Monday, December 10, 2007
I apologize that it has taken me one week to notice...but Andrew MacLeod has written an extraordinary and important piece in The Tyee (thetyee.ca) about the latest Victoria outrage.
Health Minister George Abbott has created a new pharmaceutical task force, charged with reviewing prices. The only problem is that 5 of the 9 named, including the Chair, are all tightly tied in knots to the pharma industry.
What possible good can come from this latest charade?
Read this terrific article here.
10-year, $130 million contract
That's where he was but a few months ago.
Today, he has been sentenced to 23 months in jail. He is pretty much penniless, in debt and horribly disgraced.
His name is Michael Vick and he was an elite athlete, a superb running and throwing quarterback with the NFL Atlanta Falcons.
His reversal of fortune has to do with dog fighting, cruelty to animals and gambling.
To see someone this good expose himself for being this bad is tragic.
Posted by David Berner at 6:10 PM
Robert Pickton has been found guilty of 6 counts of murder. That's a good thing.
But much remains to consider.
First, he was charged with first-degree murder, but found guilty of second-degree murder, the thinking being that although he intended to kill, the murders were neither planned nor deliberate.
That would suggest the bizarre possibility that serial murderers can be spontaneous.
Next, the equally bizarre possibility exists that, although Pickton will be sentenced to life in prison, the typically unhinged parole board might some day recommend that he be released. This is most unlikely, but given the sorry state of human nature, why allow even the remote option to exist.
Then, we must consider the issue of pursuing a second trial on 20 additional murders. I believe we should do exactly that. But you can certainly have your say both in the comments to this post and in the survey to the right of this entry.
Finally, although it is most likely that Pickton acted alone in his monstrous insanity, he was hardly alone in the atmosphere that proceeded these murders. Many people, including "upstanding" and often well-known and well-placed citizens were known to favor a little fun at the pig farm on a steady basis.
Will these stories and these names ever come to light?
Posted by David Berner at 10:17 AM
The news that addicts are stealing the alcohol-based hand sanitizers at St. Paul's Hospital is only the beginning of a much larger story.
Ask anyone who works at St. Paul's and he will tell you that addicts high jacked St. Paul's - particularly the emergency ward - some years ago.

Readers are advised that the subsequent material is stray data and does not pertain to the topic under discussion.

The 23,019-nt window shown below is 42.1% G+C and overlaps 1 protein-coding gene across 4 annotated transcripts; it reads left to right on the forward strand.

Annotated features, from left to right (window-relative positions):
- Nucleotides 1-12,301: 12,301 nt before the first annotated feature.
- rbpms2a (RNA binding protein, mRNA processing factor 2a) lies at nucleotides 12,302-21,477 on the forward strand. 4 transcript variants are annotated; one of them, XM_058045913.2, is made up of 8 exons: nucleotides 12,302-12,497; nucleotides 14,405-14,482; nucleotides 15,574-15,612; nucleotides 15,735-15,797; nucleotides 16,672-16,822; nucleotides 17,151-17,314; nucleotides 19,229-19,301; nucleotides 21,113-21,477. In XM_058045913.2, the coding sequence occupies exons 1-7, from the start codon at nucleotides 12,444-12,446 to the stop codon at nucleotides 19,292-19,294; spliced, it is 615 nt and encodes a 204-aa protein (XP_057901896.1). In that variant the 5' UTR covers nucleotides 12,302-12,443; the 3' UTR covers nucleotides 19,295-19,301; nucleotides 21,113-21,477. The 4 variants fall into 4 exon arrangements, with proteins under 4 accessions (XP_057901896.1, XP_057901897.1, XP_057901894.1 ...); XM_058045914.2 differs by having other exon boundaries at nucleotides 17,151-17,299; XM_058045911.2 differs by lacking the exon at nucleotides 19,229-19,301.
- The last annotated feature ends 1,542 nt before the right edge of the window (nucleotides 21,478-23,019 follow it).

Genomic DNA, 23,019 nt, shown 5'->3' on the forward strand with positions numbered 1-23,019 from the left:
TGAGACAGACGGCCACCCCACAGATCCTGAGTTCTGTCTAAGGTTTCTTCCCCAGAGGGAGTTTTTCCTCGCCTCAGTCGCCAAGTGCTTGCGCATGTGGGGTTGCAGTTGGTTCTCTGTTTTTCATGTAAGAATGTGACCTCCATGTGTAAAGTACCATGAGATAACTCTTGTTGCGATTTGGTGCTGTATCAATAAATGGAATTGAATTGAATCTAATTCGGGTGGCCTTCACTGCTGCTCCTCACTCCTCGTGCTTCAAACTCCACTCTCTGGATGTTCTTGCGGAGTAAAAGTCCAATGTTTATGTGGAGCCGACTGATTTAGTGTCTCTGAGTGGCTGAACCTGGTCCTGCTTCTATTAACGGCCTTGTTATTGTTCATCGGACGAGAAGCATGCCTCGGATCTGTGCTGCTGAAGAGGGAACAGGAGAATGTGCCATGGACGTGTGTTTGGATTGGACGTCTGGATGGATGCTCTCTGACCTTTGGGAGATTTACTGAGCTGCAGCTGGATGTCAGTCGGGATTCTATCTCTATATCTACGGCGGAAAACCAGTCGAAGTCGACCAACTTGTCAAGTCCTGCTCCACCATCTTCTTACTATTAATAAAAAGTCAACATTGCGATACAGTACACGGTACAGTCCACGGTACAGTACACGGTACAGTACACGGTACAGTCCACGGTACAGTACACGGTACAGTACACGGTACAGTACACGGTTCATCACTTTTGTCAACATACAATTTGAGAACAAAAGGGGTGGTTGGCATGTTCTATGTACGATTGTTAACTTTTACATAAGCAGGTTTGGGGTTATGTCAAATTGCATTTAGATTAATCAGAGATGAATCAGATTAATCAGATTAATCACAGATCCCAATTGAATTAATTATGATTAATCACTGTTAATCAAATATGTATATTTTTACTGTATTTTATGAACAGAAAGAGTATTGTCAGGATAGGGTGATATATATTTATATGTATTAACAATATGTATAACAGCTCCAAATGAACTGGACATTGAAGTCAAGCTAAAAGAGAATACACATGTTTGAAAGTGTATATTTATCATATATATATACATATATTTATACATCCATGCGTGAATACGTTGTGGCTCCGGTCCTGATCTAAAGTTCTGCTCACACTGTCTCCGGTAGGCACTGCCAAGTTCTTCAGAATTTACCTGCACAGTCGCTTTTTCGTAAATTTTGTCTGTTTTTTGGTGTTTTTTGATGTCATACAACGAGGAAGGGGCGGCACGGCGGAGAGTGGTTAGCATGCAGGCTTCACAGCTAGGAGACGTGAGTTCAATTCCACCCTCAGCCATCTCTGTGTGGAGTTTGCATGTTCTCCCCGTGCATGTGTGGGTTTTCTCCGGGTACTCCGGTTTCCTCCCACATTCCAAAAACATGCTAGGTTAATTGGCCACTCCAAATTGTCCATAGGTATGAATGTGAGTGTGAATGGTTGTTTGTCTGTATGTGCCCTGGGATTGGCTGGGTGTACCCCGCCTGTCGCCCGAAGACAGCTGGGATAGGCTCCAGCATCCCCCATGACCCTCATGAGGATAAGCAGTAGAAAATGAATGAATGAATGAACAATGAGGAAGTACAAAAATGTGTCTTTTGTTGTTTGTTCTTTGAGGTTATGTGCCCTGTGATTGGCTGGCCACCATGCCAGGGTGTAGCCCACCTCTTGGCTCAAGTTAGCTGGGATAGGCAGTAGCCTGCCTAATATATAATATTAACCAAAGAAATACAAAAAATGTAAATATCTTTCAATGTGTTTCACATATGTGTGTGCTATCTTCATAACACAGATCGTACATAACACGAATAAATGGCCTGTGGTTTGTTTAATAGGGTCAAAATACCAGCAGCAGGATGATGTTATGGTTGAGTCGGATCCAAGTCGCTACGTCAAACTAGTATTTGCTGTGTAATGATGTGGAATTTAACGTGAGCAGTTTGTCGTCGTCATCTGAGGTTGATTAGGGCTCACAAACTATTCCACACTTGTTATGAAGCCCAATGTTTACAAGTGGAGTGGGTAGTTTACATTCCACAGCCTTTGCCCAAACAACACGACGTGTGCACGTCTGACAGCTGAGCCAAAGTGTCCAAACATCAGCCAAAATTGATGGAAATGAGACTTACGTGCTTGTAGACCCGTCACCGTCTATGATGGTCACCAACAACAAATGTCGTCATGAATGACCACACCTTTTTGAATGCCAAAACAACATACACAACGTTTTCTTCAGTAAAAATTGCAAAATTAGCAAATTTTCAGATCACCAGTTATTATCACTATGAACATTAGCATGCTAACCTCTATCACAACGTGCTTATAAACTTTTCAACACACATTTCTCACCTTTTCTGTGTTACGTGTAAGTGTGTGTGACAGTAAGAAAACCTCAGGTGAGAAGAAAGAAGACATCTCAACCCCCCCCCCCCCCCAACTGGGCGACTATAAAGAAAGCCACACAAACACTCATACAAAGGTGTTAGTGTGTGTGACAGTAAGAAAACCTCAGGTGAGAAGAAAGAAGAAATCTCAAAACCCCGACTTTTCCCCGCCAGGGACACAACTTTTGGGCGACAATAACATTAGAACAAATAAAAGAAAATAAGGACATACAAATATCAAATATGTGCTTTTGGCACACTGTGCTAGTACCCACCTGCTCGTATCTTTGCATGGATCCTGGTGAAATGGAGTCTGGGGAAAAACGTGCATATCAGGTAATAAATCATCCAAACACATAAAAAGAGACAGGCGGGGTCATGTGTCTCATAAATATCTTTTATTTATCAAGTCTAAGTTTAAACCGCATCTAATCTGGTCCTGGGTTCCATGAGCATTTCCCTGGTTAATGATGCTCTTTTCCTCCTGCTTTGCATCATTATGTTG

You don't ever want to call an ambulance and have them speed you to St. Paul's. If you have a single breath in you, holler, "VGH!"
Addicts basically use St. Paul's ER as their private rest stop between fixes, overdoses, withdrawals and no-money-for-food-and-pills. They often use the ambulance services as a taxi service, and they do this in every large Canadian city.
I have a friend who has worked in this quagmire for years. In spite of regular attacks on his person, calls for security, and anxiety and sleepless nights, he somehow still manages to love his work. Bless his soul.
As for the rest of us, be warned. Unless you want to sit in pain amongst self-inflicted dope fiends, try another hotel.
Posted by David Berner at 10:07 AM
We have seat belts and air bags.
Why not steering wheels that measure your blood alcohol level so that you cannot drive drunk?
No doubt there were squeals and shrieks galore from both the public and the manufacturers before seat belts and other safety devices. Even today, there are those who believe that their individual "freedoms" are compromised by having to strap on.
Nevertheless, the technology now exists and it is simple and inexpensive to embed sensors in steering wheels that measure one's blood alcohol levels. Anyone who has ever run on a treadmill is familiar with exactly this technology that gives an immediate and accurate reading of heart rate.
Heart rates are hard to come by when you've been struck by a drunk driver.
MADD is correct, as always, to pursue this worthy goal.
They are also correct to lobby against the motor company that employs Keifer Sutherland, no doing 48 days in jail for drunk driving, as their voice and spokesperson.
In Arizona, one enterprising lawman has gone even further. He is launching billboards and website with the photos of drunk drivers. Why not? I think that is perfectly useful and appropriate?
Read that story here.
Posted by David Berner at 9:55 AM